According to researchers at Germany’s ULM University, almost every Android-powered smartphone is susceptible to a major security hack that would allow third parties to access a user’s private information, calendar, and contacts. This discovery comes after skilled programmers played around with every Google service using the company’s ClientLogin API, which apparently gives third-party hackers the ability to access devices remotely. The researchers say that 99.7 percent of Android devices are vulnerable to hacking at this point in time.
The method, which has been described as being similar to cookie theft, is called “sidejacking,” the same technique used by the infamous Firesheep plug-in for the Firefox web browser. It captures unencrypted data that is “not bound to any session or specific device information,” which gives third parties the ability to bypass traditional login requirements and access any user’s information. According to the report filed by German researchers, a large-scale attack could give a hacker full access to view, modify, and delete contacts, calendar events, and private images.
In a formal response to the university’s claims, Google said that it was aware of the issue and has “already fixed it for calendar and contacts in the latest versions of Android,” and that is still working on fixing its photo storage and sharing service, Picasa. The representative also stated that the 99.7 percent figure was incorrect, explaining that the exploit could only be used in very specific circumstances.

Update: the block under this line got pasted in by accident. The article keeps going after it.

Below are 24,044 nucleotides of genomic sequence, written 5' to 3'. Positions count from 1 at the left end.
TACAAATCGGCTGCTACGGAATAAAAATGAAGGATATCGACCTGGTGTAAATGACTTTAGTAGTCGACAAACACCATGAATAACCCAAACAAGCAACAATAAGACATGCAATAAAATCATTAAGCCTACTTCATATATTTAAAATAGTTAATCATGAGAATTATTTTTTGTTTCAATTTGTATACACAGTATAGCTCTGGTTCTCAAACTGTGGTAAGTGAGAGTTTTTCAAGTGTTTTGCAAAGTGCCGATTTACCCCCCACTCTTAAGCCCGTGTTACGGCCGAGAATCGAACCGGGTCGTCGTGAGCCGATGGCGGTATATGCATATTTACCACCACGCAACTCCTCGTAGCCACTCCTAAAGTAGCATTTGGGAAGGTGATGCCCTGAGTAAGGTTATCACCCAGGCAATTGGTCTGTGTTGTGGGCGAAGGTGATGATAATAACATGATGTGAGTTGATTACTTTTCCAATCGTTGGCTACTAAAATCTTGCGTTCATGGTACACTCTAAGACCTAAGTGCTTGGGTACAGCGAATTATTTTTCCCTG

Google also issued a public statement in which the company announced plans to roll out a fix over the air that would address earlier versions of Android to ensure that they are safe from the exploit:
Today we’re starting to roll out a fix which addresses a potential security flaw that could, under certain circumstances, allow a third party access to data available in calendar and contacts. This fix requires no action from users and will roll out globally over the next few days.
What do you think about Google’s major security flaw? If you are an Android user, will this affect how you use your device on a daily basis? If you were considering purchasing an Android-powered gadget, will this affect your decision? Sound off in the comments below.